13.1 Carcinogenesis, Mutagenesis, Impairment of Fertility
Carcinogenicity studies have not been performed with Iron sucrose.
Iron sucrose was not mutagenic in vitro in the bacterial reverse mutation assay (Ames test) or the mouse lymphoma assay. Iron sucrose was not clastogenic in the in vitro chromosome aberration assay using human lymphocytes or in the in vivo mouse micronucleus assay.
Iron sucrose at intravenous doses up to 15 mg/kg/day of elemental Iron (1.2 times the maximum recommended human dose based on body surface area) had no effect on fertility and reproductive function of male and female rats.
14 CLINICAL STUDIES
Five clinical trials involving 647 adult patients and one clinical trial involving 131 pediatric patients were conducted to assess the safety and efficacy of Iron.
14.1 Study A: Hemodialysis Dependent-Chronic Kidney Disease
Study A was a multicenter, open-label, historically-controlled study in 101 patients with HDD-CKD (77 patients with Iron treatment and 24 in the historical control group) with Iron deficiency anemia. Eligibility criteria for Iron treatment included patients undergoing chronic hemodialysis, receiving erythropoietin, hemoglobin level between 8.0 and 11.0 g/dL, transferrin saturation < 20%, and serum ferritin < 300 ng/mL. The mean age of the patients was 65 years with the age range of 31 to 85 years. Of the 77 patients, 44 (57%) were male and 33 (43%) were female.
Iron 100 mg was administered at 10 consecutive dialysis sessions either as slow injection or a slow infusion. The historical control population consisted of 24 patients with similar ferritin levels as patients treated with Iron, who were off intravenous Iron for at least 2 weeks and who had received erythropoietin therapy with hematocrit averaging 31 to 36 for at least two months prior to study entry. The mean age of patients in the historical control group was 56 years, with an age range of 29 to 80 years. Patient age and serum ferritin level were similar between treatment and historical control patients.
Patients in the Iron treated population showed a greater increase in hemoglobin and hematocrit than did patients in the historical control population. See Table 2.
Serum ferritin increased at endpoint of study from baseline in the Venofer-treated population (165.3 ± 24.2 ng/mL) compared to the historical control population (-27.6 ± 9.5 ng/mL). Transferrin saturation also increased at endpoint of study from baseline in the Venofer-treated population (8.8 ± 1.6%) compared to this historical control population (-5.1 ± 4.3%).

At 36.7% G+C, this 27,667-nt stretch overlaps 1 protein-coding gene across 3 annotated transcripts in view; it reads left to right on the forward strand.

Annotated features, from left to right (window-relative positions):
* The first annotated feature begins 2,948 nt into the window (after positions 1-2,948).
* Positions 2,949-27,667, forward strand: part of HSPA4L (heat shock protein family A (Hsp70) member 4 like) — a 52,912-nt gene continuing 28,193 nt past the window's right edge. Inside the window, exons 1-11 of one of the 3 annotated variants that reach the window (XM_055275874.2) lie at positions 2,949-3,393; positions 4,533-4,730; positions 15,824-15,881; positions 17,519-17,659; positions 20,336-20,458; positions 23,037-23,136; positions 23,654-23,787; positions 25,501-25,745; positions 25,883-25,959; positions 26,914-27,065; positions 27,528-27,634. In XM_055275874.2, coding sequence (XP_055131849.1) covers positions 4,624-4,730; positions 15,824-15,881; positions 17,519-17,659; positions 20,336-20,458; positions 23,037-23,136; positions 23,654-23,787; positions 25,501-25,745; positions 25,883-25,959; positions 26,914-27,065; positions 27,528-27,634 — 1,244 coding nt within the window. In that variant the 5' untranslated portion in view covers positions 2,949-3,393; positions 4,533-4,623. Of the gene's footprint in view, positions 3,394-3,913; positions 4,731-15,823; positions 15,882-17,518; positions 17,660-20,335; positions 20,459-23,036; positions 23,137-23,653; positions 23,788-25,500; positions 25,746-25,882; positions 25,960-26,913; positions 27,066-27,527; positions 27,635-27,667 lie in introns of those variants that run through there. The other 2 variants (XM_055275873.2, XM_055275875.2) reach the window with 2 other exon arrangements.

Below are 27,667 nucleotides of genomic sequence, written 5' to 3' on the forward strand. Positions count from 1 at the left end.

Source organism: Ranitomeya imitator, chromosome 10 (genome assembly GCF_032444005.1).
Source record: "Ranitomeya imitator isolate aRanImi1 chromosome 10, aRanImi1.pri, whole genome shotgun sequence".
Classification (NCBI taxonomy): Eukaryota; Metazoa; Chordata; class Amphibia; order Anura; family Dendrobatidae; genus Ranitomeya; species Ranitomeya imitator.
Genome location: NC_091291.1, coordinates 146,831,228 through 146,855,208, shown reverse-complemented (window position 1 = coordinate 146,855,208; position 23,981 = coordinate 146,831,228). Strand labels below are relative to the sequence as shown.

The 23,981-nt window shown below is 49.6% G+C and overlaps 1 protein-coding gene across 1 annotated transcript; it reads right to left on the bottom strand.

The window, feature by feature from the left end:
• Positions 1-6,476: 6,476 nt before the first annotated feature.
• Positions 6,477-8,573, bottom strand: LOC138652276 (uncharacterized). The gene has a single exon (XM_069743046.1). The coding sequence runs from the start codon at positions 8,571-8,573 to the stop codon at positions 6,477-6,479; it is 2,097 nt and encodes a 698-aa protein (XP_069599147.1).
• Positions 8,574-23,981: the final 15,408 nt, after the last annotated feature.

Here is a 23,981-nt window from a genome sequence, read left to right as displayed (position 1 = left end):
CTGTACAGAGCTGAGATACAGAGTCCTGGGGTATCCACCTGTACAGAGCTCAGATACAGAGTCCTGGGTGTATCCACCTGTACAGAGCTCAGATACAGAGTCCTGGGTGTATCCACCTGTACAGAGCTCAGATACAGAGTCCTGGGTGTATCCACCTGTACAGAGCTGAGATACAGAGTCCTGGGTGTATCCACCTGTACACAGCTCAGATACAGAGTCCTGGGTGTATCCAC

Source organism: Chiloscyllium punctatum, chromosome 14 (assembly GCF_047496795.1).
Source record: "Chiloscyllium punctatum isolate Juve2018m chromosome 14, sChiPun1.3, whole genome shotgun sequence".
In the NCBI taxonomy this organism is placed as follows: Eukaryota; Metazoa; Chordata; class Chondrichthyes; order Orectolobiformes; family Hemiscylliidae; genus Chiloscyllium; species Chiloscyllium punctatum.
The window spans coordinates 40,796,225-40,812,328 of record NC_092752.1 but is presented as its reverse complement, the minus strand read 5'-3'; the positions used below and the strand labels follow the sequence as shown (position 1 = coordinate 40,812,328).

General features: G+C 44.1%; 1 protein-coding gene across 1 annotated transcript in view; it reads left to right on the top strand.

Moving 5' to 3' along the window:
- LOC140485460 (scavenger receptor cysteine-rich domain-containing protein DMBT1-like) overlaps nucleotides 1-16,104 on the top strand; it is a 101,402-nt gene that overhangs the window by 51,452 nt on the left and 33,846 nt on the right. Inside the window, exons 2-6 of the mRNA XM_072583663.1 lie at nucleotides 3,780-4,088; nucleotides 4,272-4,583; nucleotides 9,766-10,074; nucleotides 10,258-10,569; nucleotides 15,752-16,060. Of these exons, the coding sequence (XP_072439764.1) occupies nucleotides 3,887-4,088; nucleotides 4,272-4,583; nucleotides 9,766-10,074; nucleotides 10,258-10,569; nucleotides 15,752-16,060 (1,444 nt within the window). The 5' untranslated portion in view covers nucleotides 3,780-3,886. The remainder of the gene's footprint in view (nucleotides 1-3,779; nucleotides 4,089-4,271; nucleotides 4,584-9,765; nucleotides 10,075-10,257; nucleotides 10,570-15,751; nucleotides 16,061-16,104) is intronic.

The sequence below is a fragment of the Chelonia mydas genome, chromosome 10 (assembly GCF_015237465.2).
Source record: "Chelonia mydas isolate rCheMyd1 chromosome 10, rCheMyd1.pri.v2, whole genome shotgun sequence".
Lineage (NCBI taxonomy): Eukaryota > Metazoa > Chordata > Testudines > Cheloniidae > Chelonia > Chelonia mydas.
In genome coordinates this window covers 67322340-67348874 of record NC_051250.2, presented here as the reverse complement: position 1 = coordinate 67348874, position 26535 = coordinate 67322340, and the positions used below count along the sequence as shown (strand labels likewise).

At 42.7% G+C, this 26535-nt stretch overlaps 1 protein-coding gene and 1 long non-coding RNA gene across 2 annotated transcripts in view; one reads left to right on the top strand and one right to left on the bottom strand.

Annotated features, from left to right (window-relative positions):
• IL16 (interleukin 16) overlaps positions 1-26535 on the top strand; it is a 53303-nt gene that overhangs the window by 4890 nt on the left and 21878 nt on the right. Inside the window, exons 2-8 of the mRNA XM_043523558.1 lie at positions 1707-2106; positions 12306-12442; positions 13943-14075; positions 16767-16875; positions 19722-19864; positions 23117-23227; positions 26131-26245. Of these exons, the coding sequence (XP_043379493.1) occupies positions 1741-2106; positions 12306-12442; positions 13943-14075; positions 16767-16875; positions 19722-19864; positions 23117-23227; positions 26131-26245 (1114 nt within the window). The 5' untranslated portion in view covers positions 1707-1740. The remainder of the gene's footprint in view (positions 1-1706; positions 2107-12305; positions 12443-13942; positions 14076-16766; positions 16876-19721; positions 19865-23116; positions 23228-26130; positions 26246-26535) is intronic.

14.2 Study B: Hemodialysis Dependent-Chronic Kidney Disease
Study B was a multicenter, open label study of Iron in 23 patients with Iron deficiency and HDD-CKD who had been discontinued from Iron dextran due to intolerance. Eligibility criteria were otherwise identical to Study A. The mean age of the patients in this study was 53 years, with ages ranging from 21 to 79 years. Of the 23 patients enrolled in the study, 10 (44%) were male and 13 (56%) were female.
All 23 enrolled patients were evaluated for efficacy. Increases in mean hemoglobin (1.1 ± 0.2 g/dL), hematocrit (3.6 ± 0.6%), serum ferritin (266.3 ± 30.3 ng/mL) and transferrin saturation (8.7 ± 2.0%) were observed from baseline to end of treatment.
14.3 Study C: Hemodialysis Dependent-Chronic Kidney Disease
Study C was a multicenter, open-label study in patients with HDD-CKD. This study enrolled patients with a hemoglobin ≤ 10 g/dL, a serum transferrin saturation ≤ 20%, and a serum ferritin ≤ 200 ng/mL, who were undergoing maintenance hemodialysis 2 to 3 times weekly. The mean age of the patients enrolled in this study was 41 years, with ages ranging from 16 to 70 years. Of 130 patients evaluated for efficacy in this study, 68 (52%) were male and 62 (48%) were female. Forty-eight percent of the patients had previously been treated with oral Iron. Exclusion criteria were similar to those in studies A and B. Iron was administered in doses of 100 mg during sequential dialysis sessions until a pre-determined (calculated) total dose of Iron was administered. A 50 mg dose (2.5 mL) was given to patients within two weeks of study entry as a test dose. Twenty-seven patients (20%) were receiving erythropoietin treatment at study entry and they continued to receive the same erythropoietin dose for the duration of the study.